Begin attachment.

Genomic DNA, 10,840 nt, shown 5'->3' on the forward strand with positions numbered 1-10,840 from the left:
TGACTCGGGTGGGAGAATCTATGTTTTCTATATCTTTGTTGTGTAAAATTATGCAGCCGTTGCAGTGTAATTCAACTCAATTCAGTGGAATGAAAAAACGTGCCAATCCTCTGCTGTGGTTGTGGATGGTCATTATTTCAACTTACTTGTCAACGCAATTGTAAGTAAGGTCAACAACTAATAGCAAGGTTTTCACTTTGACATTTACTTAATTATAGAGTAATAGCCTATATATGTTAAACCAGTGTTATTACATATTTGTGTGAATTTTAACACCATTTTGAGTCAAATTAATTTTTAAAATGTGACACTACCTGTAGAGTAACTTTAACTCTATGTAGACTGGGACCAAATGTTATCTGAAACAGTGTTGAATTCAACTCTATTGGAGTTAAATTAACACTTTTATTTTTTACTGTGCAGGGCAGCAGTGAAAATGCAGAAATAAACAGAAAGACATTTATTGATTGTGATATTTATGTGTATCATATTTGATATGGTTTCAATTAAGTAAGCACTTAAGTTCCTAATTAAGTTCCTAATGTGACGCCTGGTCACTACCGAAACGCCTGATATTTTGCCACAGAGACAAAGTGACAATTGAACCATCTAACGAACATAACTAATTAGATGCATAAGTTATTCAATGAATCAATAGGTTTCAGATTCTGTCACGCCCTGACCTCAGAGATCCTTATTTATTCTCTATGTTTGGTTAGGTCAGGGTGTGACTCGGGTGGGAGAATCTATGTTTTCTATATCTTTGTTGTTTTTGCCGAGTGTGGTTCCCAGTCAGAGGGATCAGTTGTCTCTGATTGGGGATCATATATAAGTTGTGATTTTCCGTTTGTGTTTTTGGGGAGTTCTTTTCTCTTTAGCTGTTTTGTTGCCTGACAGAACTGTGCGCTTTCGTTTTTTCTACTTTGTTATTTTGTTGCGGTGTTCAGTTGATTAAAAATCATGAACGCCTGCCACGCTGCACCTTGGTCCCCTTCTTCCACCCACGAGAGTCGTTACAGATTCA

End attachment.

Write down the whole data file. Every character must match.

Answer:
Genomic DNA, 10,840 nt, shown 5'->3' on the forward strand with positions numbered 1-10,840 from the left:
TGACTCGGGTGGGAGAATCTATGTTTTCTATATCTTTGTTGTGTAAAATTATGCAGCCGTTGCAGTGTAATTCAACTCAATTCAGTGGAATGAAAAAACGTGCCAATCCTCTGCTGTGGTTGTGGATGGTCATTATTTCAACTTACTTGTCAACGCAATTGTAAGTAAGGTCAACAACTAATAGCAAGGTTTTCACTTTGACATTTACTTAATTATAGAGTAATAGCCTATATATGTTAAACCAGTGTTATTACATATTTGTGTGAATTTTAACACCATTTTGAGTCAAATTAATTTTTAAAATGTGACACTACCTGTAGAGTAACTTTAACTCTATGTAGACTGGGACCAAATGTTATCTGAAACAGTGTTGAATTCAACTCTATTGGAGTTAAATTAACACTTTTATTTTTTACTGTGCAGGGCAGCAGTGAAAATGCAGAAATAAACAGAAAGACATTTATTGATTGTGATATTTATGTGTATCATATTTGATATGGTTTCAATTAAGTAAGCACTTAAGTTCCTAATTAAGTTCCTAATGTGACGCCTGGTCACTACCGAAACGCCTGATATTTTGCCACAGAGACAAAGTGACAATTGAACCATCTAACGAACATAACTAATTAGATGCATAAGTTATTCAATGAATCAATAGGTTTCAGATTCTGTCACGCCCTGACCTCAGAGATCCTTATTTATTCTCTATGTTTGGTTAGGTCAGGGTGTGACTCGGGTGGGAGAATCTATGTTTTCTATATCTTTGTTGTTTTTGCCGAGTGTGGTTCCCAGTCAGAGGGATCAGTTGTCTCTGATTGGGGATCATATATAAGTTGTGATTTTCCGTTTGTGTTTTTGGGGAGTTCTTTTCTCTTTAGCTGTTTTGTTGCCTGACAGAACTGTGCGCTTTCGTTTTTTCTACTTTGTTATTTTGTTGCGGTGTTCAGTTGATTAAAAATCATGAACGCCTGCCACGCTGCACCTTGGTCCCCTTCTTCCACCCACGAGAGTCGTTACAGATTCA